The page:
Denton, Texas garnered national attention when it enacted a local measure banning hydraulic fracturing within the city limits. At the time, many spectators suggested that the measure would be short-lived because of legal challenges in the court system and potential legislation from the Texas Legislature. Soon after the enactment of the ban, several members of the Texas Legislature proposed bills aimed at restricting the ability of local governments to enact anti-fracking bills similar to the measure adopted by the city of Denton. One of those bills—H.B. 40—took one step closer to being passed this week.

On Monday, the Texas House Committee on Energy Resources (Committee) approved H.B. 40. Of the twelve members on the Committee, one member abstained (Representative Gene Wu) and one member dissented (Representative Rafael Anchia). Now that H.B. 40 has been approved by the Committee, the Texas Legislature will vote on whether to pass the bill.

Under H.B. 40, local measures purporting to regulate hydraulic fracturing would be expressly preempted if the local measures are “already impliedly preempted by state law.” H.B. 40 explicitly forbids localities from enacting legislation banning hydraulic fracturing. H.B. 40 would, however, permit a locality to enact legislation that “regulates only surface activity that is incident to an oil and gas operation.” To fall within the range of permissible local legislation, the local measure must be commercially reasonable and not otherwise preempted by state or federal law. In addition, the local measure must “not effectively prohibit an oil and gas operation.” H.B. 40 is sponsored by Representative Drew Darby.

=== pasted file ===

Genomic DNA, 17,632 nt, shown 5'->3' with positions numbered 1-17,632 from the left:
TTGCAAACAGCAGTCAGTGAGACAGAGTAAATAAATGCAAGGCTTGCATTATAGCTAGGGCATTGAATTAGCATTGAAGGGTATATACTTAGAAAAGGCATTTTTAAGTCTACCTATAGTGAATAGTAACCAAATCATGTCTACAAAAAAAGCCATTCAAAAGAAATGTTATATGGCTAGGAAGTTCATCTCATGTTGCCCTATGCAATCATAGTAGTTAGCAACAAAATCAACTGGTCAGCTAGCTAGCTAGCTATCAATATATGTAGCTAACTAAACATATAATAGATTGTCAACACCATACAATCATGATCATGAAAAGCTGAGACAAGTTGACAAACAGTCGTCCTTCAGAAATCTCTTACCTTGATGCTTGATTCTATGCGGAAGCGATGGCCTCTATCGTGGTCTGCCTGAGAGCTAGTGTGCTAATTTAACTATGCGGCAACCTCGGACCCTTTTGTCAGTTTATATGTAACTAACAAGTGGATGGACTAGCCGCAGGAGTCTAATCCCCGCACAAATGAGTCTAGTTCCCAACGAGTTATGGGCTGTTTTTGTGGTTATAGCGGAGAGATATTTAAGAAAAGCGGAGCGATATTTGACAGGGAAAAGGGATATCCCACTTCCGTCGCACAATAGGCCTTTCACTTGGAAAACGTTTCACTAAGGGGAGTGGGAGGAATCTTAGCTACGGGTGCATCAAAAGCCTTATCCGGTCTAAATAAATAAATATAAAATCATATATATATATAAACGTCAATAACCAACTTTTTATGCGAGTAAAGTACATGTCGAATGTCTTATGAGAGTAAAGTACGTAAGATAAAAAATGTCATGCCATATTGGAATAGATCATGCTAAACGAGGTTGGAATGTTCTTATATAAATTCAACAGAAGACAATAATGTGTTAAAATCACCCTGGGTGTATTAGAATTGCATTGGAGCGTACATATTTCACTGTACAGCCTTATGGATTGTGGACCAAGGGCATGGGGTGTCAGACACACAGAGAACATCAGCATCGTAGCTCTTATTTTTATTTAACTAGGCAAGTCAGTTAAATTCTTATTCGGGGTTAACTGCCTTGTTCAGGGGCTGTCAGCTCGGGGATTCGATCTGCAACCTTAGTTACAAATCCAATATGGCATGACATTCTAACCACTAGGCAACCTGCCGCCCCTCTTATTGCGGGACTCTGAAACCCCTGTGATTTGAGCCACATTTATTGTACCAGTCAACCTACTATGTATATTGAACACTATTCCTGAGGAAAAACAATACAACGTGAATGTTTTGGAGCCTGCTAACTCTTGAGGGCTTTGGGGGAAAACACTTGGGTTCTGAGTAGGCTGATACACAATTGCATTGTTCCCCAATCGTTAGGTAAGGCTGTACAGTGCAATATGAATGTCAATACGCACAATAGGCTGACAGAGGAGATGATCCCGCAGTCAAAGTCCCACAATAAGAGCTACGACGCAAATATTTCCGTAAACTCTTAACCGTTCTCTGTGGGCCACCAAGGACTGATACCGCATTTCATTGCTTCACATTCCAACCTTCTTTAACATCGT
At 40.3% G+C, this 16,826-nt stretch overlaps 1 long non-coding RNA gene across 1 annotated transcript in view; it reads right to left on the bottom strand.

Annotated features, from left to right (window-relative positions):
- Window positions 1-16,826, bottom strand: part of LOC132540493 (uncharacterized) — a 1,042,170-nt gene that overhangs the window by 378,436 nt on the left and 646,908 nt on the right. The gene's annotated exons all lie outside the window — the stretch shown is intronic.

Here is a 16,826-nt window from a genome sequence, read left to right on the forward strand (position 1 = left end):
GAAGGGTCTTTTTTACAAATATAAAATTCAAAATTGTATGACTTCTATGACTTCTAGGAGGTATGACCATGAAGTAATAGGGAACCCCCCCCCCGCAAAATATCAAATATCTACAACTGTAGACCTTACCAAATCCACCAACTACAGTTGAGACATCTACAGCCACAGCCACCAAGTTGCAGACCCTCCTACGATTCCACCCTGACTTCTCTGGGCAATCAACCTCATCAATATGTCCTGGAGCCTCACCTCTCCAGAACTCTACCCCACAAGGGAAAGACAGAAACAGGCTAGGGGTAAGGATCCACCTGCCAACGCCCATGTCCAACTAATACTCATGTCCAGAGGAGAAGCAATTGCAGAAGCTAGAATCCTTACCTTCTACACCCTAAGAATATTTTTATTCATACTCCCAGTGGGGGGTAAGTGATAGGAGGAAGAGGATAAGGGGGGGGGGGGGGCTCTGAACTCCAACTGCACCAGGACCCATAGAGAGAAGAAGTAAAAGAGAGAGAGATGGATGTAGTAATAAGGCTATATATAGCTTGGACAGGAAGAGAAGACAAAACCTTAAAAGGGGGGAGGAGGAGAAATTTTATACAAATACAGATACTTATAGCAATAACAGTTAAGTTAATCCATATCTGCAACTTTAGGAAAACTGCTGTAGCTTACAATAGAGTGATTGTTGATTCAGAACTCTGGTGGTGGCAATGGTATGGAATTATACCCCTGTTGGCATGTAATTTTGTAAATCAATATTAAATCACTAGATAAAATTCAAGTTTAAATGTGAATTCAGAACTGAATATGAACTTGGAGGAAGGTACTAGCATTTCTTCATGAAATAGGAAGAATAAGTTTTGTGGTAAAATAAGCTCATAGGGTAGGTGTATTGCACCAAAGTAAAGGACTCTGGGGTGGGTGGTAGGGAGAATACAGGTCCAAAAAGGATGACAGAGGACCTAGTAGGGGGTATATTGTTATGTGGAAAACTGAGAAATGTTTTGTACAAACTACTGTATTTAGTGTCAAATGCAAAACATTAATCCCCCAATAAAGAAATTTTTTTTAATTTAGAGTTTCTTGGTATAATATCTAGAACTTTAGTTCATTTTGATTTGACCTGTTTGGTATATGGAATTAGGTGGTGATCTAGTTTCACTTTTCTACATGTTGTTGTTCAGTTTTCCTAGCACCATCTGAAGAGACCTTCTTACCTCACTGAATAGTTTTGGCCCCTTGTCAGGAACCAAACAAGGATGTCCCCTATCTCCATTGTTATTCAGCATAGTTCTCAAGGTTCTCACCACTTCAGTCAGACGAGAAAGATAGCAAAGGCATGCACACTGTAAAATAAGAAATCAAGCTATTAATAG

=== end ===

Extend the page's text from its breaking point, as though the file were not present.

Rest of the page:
Read H.B. 40.